UK urged to ban arms sales to Saudi Arabia following US Khashoggi report

UK urged to ban arms sales to Saudi Arabia following US Khashoggi report
The UK is the second largest exporter of arms to Saudi Arabia.
3 min read
28 February, 2021
The UK sold nearly $2 billion in arms to Saudi Arabia last year [Getty]
The UK is once again being urged to end arms sales to Saudi Arabia after the publication this week of a US intelligence report that found Crown Prince Mohammed bin Salman had approved the killing of Jamal Khashoggi.

Campaigners have previously called on the British government to ban arms exports to the kingdom over its leading role in the bloody Yemen war, which has claimed tens of thousands of lives and displaced millions.

London briefly banned the sale of arms that could be used in Yemen but nearly $2 billion in bombs, missiles and other military equipment were sold to Riyadh between July and September last year, after which the ban was lifted.

The UK is the second largest arms exporter to Saudi Arabia after the United States, which recently pledged to end the sale of arms to be used in Yemen.

The British government must follow suit with the Biden administration, Oxfam said this week.

"Over 12,000 civilian lives have been lost since the start of the war with atrocities on all sides," said the charity's Yemen country director, Muhsin Siddiquey.

"We need an immediate ceasefire to ensure no more innocent Yemenis are killed and that humanitarian agencies have safe access to deliver the support they need."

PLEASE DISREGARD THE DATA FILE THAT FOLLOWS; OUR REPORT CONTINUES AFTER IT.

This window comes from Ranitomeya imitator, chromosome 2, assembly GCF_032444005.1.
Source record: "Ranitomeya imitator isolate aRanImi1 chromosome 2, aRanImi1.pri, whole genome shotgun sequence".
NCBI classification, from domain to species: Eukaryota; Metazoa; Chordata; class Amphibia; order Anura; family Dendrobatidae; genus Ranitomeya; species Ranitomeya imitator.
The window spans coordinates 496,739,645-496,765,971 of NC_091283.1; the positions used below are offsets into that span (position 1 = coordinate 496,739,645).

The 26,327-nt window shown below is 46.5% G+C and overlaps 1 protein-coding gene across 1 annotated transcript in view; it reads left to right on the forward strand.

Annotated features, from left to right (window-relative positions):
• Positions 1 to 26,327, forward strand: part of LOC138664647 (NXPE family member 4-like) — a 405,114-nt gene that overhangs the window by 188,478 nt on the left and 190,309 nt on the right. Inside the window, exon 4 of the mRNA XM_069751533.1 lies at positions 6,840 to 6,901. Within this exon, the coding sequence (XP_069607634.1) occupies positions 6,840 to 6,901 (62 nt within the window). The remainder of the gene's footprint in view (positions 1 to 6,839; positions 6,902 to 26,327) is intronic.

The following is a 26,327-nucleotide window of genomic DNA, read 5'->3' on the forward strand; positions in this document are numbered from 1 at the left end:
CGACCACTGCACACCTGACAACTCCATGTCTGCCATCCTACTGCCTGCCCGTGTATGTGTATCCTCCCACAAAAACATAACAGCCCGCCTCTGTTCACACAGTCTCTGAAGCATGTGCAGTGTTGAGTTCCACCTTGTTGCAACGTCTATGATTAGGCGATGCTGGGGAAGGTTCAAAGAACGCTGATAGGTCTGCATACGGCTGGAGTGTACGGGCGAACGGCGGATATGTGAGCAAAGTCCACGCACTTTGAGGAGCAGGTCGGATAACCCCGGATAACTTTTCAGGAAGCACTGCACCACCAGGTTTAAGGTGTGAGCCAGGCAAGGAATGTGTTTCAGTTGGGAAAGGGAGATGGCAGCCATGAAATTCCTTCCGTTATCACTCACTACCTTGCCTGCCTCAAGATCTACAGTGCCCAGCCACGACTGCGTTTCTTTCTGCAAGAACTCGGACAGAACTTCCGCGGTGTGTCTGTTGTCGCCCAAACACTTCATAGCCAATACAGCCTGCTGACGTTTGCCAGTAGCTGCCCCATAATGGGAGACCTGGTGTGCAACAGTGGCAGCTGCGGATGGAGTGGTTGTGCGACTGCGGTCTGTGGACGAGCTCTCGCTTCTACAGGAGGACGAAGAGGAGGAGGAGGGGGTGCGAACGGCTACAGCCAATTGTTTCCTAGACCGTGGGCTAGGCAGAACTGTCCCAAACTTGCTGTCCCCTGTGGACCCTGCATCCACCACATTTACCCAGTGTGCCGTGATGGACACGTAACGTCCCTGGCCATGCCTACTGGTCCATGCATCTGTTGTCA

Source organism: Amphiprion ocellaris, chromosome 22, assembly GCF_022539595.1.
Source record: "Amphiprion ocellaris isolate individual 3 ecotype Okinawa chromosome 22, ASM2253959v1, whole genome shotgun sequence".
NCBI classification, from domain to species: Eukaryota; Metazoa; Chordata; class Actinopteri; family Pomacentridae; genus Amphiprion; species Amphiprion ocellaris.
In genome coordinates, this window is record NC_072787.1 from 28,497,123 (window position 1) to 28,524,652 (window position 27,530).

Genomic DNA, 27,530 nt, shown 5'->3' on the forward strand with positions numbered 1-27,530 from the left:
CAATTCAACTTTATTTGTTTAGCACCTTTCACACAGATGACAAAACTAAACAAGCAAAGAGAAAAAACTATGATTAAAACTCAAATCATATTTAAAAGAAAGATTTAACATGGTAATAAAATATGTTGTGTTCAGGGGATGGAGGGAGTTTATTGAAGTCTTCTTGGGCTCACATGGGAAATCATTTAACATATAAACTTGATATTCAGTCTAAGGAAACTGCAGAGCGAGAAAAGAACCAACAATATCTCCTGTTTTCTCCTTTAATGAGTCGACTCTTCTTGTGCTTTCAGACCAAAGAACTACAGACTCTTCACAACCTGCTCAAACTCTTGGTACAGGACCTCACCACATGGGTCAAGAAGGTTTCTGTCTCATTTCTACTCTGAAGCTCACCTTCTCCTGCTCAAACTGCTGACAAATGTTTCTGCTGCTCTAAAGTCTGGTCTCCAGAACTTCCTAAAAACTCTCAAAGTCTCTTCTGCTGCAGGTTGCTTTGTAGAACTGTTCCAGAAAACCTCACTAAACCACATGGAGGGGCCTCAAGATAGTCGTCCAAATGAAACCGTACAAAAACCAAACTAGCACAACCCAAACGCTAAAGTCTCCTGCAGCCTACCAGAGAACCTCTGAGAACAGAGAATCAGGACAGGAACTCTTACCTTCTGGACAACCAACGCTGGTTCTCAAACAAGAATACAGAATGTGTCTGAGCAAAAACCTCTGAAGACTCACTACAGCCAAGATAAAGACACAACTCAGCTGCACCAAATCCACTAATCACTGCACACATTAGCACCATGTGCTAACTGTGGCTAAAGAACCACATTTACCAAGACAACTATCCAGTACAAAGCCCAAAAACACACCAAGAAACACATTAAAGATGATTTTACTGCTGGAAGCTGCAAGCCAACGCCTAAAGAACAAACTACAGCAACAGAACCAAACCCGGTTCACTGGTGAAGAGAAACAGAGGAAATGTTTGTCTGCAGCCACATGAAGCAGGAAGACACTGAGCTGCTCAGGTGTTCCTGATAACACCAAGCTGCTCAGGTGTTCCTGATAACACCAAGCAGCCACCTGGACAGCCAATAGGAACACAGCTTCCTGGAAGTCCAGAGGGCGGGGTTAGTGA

Tobias Ellwood, the Conservative chair of the UK defence select committee, has also urged the government to revaluate its relationship with Saudi Arabia.

"The CIA report is unambiguous in its conclusions and this will be inevitably be an embarrassment and shame to the wider country," Ellwood was quoted as saying by The Guardian.

The Open Society Justice Initiative, the US-based organisation that sought the release of the intelligence report via a lawsuit, has also called on the UK and other allies of Saudi Arabia to end arms sales to the kingdom.
Read more: How the odds were stacked against Yemen's revolution

It has also called on Riyadh's allies to impose sanctions on bin Salman, the kingdom's crown prince and de-facto ruler.

Although both the US and UK have imposed sanctions on Saudi nationals linked to the Khashoggi murder, neither have targerted bin Salman.

Yemen is undergoing what the United Nations has termed the world's worst humanitarian crisis, with around 24 million reliant on aid and some 10 million at the brink of famine.

Saudi Arabia and its allies intervened in the country's civil war in 2015, a few months after the Iran-backed Houthi rebels seized the capital Sanaa.

Airstrikes by the Saudi-led coalition are estimated to have killed 8,750 civilians, according to the Yemen Data Project.

Around a third of the those airstrikes have targeted hospitals, schools and other non-military sites, the Yemen Data Project claims.

The ongoing conflict has claimed more than 200,000 lives, according to the UN OCHA.

More than half of those deaths were due to "indirect causes such as lack of food, health services and infrastructure", the UN humanitarian office said late last year.

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